Why Rewards Credit Cards Aren’t All They’re Cracked Up to Be
(FinancialHealth.net) – Rewards credit cards seem like such a great option. Not only do you get to have a line of credit in your name to spend as needed, but you can also earn ideal rewards each time you use the cards. While this may sound like a great deal to many, rewards cards aren’t actually all they’re cracked up to be. Not all incentives are as great as they sound.
Overspending to Earn Rewards
Many people resort to overspending in an effort to earn rewards. They start putting more and more charges on their credit card so they can earn the rewards being offered, like cash back for purchases or airline miles. This can lead to a ton of debt and high interest fees. Instead of overspending, you can use your cards to make purchases you need to make anyhow. Just remember to put that money aside to pay down the balance every month.
Minimal Reward Earnings
While some credit cards do offer valuable incentives, most give minimal reward earnings for a high amount of spending. You have to spend hundreds of dollars before you ever see a reward from it. The rewards do not usually equal the amount of interest and fees you have to pay to keep the card valid. You can maximize rewards and reduce fees by making your payments early, and for more than the just the minimum amount.
Foreign Transaction Fees
Most rewards cards come in the form of travel cards. You earn airline miles, free stays in hotels, and similar rewards for using the credit card for other purchases. The company who issued the card may offer high reward points, but you may pay high fees to use it, especially in another country. Most people travel to faraway places when using their reward miles. What they fail to realize when they’re away is that foreign transaction fees apply. Sure you just got there for free, but now any money you spend on your card while there will be charged a significant percentage, costing you more money in the long-run.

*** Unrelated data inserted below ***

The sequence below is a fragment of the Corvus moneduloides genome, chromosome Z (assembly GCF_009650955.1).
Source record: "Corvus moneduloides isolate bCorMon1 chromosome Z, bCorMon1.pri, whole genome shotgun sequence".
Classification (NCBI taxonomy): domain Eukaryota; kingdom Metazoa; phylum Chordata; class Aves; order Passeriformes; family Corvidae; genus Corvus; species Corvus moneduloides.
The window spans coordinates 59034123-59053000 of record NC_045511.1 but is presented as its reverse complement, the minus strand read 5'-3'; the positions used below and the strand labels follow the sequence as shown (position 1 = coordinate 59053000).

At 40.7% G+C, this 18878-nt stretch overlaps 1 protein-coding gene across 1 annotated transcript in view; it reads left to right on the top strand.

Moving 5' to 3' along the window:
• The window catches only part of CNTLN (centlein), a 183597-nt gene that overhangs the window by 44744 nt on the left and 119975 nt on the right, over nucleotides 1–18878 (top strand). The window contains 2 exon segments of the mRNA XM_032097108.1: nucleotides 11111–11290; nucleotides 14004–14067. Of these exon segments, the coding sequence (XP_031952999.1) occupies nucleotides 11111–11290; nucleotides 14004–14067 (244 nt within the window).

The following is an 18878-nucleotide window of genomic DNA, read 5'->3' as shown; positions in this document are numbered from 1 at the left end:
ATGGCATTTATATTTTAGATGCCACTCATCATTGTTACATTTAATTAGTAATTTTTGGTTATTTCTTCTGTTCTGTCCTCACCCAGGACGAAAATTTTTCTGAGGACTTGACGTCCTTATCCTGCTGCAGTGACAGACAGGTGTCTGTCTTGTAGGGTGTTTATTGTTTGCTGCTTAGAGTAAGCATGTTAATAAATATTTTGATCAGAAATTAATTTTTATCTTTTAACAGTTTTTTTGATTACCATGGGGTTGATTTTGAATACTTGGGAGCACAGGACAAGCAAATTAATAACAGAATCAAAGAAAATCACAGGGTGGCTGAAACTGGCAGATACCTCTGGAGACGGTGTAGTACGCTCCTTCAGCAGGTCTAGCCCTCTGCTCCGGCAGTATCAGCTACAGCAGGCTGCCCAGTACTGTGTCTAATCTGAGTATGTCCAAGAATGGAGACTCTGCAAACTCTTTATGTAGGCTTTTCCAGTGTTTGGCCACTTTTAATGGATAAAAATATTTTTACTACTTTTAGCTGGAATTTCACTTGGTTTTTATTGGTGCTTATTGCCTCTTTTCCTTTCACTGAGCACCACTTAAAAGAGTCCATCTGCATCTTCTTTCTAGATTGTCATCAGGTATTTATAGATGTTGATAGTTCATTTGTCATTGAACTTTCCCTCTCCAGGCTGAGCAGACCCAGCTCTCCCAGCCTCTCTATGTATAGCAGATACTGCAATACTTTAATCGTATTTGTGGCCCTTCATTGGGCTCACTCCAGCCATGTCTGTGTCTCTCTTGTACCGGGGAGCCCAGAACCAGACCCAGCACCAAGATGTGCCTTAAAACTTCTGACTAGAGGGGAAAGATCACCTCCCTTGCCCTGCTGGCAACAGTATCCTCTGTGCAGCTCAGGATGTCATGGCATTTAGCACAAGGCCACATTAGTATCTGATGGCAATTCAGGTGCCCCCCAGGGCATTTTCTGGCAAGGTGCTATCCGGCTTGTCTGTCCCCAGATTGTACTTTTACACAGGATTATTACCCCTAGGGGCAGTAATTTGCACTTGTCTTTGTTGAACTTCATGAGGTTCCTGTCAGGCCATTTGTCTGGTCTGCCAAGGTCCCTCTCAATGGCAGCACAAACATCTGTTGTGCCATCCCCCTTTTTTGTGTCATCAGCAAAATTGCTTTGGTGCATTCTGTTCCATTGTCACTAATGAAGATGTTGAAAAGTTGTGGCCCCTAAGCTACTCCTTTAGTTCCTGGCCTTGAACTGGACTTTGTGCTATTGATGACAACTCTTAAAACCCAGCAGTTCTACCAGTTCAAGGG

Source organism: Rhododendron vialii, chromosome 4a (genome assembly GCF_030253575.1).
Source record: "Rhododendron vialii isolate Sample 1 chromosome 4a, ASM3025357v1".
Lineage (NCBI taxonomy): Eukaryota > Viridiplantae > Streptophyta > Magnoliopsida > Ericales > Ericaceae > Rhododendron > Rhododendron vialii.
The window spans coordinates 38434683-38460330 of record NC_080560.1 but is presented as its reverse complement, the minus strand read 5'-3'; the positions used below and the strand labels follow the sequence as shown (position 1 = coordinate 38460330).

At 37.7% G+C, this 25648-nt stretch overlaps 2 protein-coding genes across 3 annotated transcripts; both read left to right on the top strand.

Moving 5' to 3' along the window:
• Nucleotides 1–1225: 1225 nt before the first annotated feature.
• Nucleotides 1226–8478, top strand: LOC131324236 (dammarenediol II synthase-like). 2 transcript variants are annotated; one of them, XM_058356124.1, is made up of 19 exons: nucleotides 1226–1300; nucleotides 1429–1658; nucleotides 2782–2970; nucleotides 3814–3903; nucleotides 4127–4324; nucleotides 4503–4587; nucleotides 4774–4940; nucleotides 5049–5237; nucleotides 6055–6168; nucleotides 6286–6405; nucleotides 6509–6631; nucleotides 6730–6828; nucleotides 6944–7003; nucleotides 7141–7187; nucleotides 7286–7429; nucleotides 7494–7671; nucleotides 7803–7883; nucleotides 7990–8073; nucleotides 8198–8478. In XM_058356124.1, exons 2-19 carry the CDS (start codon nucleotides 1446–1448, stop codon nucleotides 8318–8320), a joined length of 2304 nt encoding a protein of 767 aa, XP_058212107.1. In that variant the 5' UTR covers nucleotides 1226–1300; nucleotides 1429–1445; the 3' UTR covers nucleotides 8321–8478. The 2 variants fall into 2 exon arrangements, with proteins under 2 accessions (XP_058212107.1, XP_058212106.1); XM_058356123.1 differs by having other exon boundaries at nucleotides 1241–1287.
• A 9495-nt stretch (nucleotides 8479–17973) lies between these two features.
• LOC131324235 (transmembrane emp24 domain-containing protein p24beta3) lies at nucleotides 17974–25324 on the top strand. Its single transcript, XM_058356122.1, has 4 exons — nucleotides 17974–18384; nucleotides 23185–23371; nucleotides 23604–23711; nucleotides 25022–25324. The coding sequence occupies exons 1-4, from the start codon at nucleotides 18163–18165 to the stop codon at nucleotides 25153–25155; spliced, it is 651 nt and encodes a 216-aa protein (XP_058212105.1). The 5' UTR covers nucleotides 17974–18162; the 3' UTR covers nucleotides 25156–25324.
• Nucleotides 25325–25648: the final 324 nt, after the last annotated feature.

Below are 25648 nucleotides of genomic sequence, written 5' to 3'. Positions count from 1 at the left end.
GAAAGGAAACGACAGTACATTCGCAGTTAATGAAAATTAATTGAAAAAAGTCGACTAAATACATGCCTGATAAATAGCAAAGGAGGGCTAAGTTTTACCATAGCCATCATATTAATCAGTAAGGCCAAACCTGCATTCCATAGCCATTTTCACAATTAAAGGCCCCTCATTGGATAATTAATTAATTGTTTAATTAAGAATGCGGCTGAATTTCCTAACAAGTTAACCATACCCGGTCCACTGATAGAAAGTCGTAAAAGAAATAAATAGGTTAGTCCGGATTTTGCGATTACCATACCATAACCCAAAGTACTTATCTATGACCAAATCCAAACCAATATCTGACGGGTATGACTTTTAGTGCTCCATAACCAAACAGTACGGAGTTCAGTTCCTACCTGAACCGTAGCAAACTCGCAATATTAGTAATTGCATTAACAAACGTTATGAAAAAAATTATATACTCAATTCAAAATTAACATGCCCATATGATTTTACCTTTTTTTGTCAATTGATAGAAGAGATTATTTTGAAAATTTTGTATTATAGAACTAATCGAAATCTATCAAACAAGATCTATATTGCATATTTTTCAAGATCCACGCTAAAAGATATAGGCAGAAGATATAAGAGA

Perhaps your rewards card works well for you throughout the year. You use it when you need to and gain back rewards on occasion. The problem comes on the year-mark from when you opened the account. You get charged a large annual fee for getting to use the card. Most average $171, potentially costing you more than you earned in rewards… plus interest.
Before getting that rewards card, be sure to look at all the fine print. Just because the prizes seem ideal does not mean the card is a good one. Only choose a rewards credit card that offers large incentives without too many fees and regulations. There are good options out there. You just have to find them.
~Here’s to Your Financial Health!
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